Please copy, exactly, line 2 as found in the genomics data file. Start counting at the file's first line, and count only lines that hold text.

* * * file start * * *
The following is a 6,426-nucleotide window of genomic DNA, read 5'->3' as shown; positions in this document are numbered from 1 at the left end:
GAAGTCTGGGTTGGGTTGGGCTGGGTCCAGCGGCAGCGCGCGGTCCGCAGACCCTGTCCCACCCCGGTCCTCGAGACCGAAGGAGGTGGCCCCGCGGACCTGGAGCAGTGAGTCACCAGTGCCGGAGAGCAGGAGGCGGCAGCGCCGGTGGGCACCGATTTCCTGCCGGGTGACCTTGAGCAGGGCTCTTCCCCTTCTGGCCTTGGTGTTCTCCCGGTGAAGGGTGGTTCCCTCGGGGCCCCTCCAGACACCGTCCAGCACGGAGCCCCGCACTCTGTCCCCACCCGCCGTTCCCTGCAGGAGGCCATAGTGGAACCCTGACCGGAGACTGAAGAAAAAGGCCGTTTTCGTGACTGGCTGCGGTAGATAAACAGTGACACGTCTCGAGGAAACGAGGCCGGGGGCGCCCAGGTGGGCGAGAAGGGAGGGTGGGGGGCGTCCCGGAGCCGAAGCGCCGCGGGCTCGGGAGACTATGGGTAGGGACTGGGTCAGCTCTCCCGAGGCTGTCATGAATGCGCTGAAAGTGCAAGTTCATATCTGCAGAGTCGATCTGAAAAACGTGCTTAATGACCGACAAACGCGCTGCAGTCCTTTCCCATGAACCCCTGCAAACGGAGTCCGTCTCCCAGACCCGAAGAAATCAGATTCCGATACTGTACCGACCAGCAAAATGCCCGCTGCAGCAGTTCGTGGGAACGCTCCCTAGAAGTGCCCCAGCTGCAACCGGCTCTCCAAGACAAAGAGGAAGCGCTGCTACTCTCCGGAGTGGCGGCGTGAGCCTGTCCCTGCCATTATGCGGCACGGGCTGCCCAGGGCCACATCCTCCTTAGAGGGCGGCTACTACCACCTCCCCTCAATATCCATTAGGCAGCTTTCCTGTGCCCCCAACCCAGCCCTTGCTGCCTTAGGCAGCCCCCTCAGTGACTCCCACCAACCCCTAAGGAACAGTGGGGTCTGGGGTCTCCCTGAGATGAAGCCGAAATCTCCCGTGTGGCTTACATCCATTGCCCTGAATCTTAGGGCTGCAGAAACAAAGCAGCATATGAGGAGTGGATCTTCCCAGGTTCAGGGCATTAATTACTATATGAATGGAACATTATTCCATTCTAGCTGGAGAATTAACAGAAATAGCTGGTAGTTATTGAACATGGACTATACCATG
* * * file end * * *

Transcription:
GAAGTCTGGGTTGGGTTGGGCTGGGTCCAGCGGCAGCGCGCGGTCCGCAGACCCTGTCCCACCCCGGTCCTCGAGACCGAAGGAGGTGGCCCCGCGGACCTGGAGCAGTGAGTCACCAGTGCCGGAGAGCAGGAGGCGGCAGCGCCGGTGGGCACCGATTTCCTGCCGGGTGACCTTGAGCAGGGCTCTTCCCCTTCTGGCCTTGGTGTTCTCCCGGTGAAGGGTGGTTCCCTCGGGGCCCCTCCAGACACCGTCCAGCACGGAGCCCCGCACTCTGTCCCCACCCGCCGTTCCCTGCAGGAGGCCATAGTGGAACCCTGACCGGAGACTGAAGAAAAAGGCCGTTTTCGTGACTGGCTGCGGTAGATAAACAGTGACACGTCTCGAGGAAACGAGGCCGGGGGCGCCCAGGTGGGCGAGAAGGGAGGGTGGGGGGCGTCCCGGAGCCGAAGCGCCGCGGGCTCGGGAGACTATGGGTAGGGACTGGGTCAGCTCTCCCGAGGCTGTCATGAATGCGCTGAAAGTGCAAGTTCATATCTGCAGAGTCGATCTGAAAAACGTGCTTAATGACCGACAAACGCGCTGCAGTCCTTTCCCATGAACCCCTGCAAACGGAGTCCGTCTCCCAGACCCGAAGAAATCAGATTCCGATACTGTACCGACCAGCAAAATGCCCGCTGCAGCAGTTCGTGGGAACGCTCCCTAGAAGTGCCCCAGCTGCAACCGGCTCTCCAAGACAAAGAGGAAGCGCTGCTACTCTCCGGAGTGGCGGCGTGAGCCTGTCCCTGCCATTATGCGGCACGGGCTGCCCAGGGCCACATCCTCCTTAGAGGGCGGCTACTACCACCTCCCCTCAATATCCATTAGGCAGCTTTCCTGTGCCCCCAACCCAGCCCTTGCTGCCTTAGGCAGCCCCCTCAGTGACTCCCACCAACCCCTAAGGAACAGTGGGGTCTGGGGTCTCCCTGAGATGAAGCCGAAATCTCCCGTGTGGCTTACATCCATTGCCCTGAATCTTAGGGCTGCAGAAACAAAGCAGCATATGAGGAGTGGATCTTCCCAGGTTCAGGGCATTAATTACTATATGAATGGAACATTATTCCATTCTAGCTGGAGAATTAACAGAAATAGCTGGTAGTTATTGAACATGGACTATACCATG